The ubiquitous CNC machines are in a multitude of factories and workshops of all kinds. Their wonderful advantages have made them almost essential machines for machining parts. Now that you know what these types of machines are, the following is know how a CNC machine works, how parts are machined, the programming language they use, as well as the most common applications of these machines.

## How a CNC machine works: CNC or numerical control machining

From CAD (Computer-Aided Design or Computer Aided Design) or CAM (Computer-Aided Manufacturing or Computer Aided Manufacturing) designs, some reading or language codes with which the CNC machine will be able to follow the routes or movements marked for the machining of the part in an appropriate order so that the desired result is obtained. That is, so that at the end of the process, the part is identical to the one in the computer design.

In other words, thanks to these codes it will be possible to move the head with the work tool through the axes of the machine. Of course, the tool can be different from one machine to another, some even have a multi-tool head to change between several and offer greater flexibility of work. For example, there may be cutting tools, drilling tools, milling or turning tools, welding tools, locating tools, etc.

### Movement control

CNC machines have two or more programmable addresses (axes). Generally there are 3 (X, Y, Z), although sometimes they can have more as we saw in the previous article, in addition to allowing rotations (rotary axes are called A, B, C). Depending on the number of axes, you can perform more or less complex machining. The more axes, the greater degree of freedom of movement, so it could make much more complex carvings.

For control movement Of these axes, two types of systems can be used that can work individually or together:

• Absolute values ​​(code G90): in this case the coordinates of the destination point are referred to the origin point of coordinates. The variables X (measurement of the final diameter) and Z (measurement in a direction parallel to the axis of rotation of the spindle) are used.
• Incremental values ​​(code G91): in this other case the coordinates of the destination point are referred to the current point. The variables U (radial distance) and W (measured in a direction parallel to the axis of rotation of the spindle) are used.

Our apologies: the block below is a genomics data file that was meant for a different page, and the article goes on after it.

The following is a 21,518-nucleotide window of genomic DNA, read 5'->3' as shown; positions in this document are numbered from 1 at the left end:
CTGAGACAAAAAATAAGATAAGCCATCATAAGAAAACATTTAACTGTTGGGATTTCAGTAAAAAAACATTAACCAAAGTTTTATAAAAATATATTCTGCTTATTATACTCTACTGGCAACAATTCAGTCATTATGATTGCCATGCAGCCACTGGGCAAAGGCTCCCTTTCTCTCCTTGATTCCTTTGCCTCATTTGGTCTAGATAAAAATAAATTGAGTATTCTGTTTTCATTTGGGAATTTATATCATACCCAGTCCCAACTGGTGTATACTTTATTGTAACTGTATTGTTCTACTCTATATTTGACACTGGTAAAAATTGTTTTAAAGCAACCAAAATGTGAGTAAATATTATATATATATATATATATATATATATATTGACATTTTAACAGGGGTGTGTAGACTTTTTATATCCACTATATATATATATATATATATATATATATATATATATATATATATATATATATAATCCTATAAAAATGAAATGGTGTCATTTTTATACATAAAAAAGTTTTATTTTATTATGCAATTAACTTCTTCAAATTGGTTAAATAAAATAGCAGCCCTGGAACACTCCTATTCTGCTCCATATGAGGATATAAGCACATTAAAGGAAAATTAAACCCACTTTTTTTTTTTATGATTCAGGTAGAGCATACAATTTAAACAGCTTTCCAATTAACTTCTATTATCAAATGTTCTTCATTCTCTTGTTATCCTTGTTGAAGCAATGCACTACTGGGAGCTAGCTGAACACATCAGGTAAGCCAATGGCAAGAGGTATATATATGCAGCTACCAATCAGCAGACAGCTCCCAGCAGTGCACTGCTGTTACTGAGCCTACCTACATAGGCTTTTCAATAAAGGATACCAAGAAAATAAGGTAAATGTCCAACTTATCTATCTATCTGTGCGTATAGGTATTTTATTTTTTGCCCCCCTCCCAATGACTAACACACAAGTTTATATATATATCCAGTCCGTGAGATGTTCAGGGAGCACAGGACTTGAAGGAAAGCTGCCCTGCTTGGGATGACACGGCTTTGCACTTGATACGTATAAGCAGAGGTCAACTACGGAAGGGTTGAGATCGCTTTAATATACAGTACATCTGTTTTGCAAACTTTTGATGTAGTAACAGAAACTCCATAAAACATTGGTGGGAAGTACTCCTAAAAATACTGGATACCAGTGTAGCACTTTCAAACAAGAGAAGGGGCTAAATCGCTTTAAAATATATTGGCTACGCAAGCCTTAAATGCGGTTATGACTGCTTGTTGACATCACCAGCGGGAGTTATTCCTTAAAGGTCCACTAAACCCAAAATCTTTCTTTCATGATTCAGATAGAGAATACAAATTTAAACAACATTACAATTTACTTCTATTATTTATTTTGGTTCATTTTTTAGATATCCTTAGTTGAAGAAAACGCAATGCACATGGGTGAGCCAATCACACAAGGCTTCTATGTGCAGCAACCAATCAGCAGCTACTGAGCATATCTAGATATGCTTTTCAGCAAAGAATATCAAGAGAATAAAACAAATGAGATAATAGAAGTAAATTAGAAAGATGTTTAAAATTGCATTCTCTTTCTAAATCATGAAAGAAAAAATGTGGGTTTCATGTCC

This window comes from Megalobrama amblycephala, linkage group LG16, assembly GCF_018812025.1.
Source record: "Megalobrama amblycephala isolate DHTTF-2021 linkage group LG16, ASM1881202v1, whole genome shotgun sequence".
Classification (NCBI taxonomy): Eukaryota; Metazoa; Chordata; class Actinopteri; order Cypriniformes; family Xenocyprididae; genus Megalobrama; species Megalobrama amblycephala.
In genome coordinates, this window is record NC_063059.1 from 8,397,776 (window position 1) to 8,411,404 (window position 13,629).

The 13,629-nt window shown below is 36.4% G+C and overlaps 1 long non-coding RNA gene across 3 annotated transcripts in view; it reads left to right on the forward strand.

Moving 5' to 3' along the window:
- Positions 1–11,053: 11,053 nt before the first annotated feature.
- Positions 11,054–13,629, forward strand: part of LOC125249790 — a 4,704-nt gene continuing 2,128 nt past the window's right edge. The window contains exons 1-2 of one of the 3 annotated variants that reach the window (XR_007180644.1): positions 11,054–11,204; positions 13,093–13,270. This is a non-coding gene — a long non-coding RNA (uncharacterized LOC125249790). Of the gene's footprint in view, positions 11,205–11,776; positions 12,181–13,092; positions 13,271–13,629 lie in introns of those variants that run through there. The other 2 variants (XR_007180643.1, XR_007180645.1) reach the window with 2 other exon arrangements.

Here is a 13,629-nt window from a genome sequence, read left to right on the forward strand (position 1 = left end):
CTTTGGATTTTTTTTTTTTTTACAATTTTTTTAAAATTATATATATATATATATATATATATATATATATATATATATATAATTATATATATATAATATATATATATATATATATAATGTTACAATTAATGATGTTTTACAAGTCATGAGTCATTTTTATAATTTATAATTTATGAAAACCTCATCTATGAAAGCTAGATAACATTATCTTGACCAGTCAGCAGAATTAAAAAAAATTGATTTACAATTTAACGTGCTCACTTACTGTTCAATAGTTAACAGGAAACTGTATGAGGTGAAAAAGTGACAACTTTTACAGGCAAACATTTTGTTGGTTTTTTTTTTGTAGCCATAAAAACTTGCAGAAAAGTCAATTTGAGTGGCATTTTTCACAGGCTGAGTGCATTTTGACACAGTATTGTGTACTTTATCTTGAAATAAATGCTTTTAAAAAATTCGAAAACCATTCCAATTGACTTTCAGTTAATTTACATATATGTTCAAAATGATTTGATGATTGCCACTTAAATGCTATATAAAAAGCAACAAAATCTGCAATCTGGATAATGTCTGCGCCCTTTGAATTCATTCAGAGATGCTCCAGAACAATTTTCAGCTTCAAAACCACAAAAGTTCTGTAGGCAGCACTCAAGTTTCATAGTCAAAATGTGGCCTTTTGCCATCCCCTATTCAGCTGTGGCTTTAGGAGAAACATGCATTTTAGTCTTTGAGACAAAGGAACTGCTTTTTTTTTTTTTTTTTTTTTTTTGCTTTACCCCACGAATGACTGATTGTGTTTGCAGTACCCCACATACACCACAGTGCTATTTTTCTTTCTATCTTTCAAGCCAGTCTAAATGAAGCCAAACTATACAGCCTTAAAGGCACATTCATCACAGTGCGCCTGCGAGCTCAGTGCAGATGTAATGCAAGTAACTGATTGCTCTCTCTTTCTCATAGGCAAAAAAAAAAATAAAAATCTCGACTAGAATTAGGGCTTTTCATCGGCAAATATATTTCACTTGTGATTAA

### Programmable accessories

Only with a motion control the CNC machine could not be used. Therefore, the machines must be programmed in other ways. The type of CNC machine is, in fact, closely related to the type of programmable accessories it has. For example, within machining you can have specific programmable functions such as:

• automatic tool change: on some multi-tool machining centers. The tool head can be programmed to use the necessary tool in each case without having to put it in the spindle manually.
• Spindle speed and activation: The spindle speed in revolutions per minute (RPM) can also be programmed, including the direction of rotation (clockwise or counterclockwise), as well as stop or activate.
• Refrigerant: Many machining machines that work with hard materials, such as stone or metal, need a coolant so that they do not overheat. The coolant can also be programmed to turn on or off during the duty cycle.

### CNC program

CNC machines can be programmed, as has been seen, but they do so by different methods that you should know when operating with one of them:

• Manual: Entering the information you want at a command prompt. To do this, you must know an alphanumeric code that is standardized, such as that of DIN 66024 and DIN 66025.
• Automatic: it is the most usual case at present, and it is carried out by means of a computer connected to the CNC machine. A person will be able to modify the data through software, without needing to know the codes, since the program itself will be in charge of translating them into understandable instructions for the CNC machine. This is done through a language called APT, which in turn will be translated into binary (zeros and ones) so that the CNC machine's microcontroller can understand it and translate it into movements.

Currently, there are also some other CNC machines more advanced and easier to use, like the automatic ones that may need even less human intervention.

CNC program example. Source: Researchgate

The so-called CNC program, which is written in a low-level language called G and M (standardized by the ISO 6983 y EIA RS274) and composed of:

• G-codes: generic movement instructions. For example, G can move forward, move radially, pause, cycle, and so on.
• M-Codes: that do not correspond to movements or miscellaneous. Examples of M could be starting or stopping the spindle, changing tool, applying coolant, etc.
• N: the program is divided into phases or blocks of instructions that will be headed by the letter N. Each block is numbered, since the machining actions are executed sequentially. The machine will respect the numbering.
• Variables or addresses: The code also contains these types of values, such as F for feedrate, S for spindle speed, T for tool selection, I, J, and K for locating the center of an arc, X, Y, and Z for the movement of axes, etc.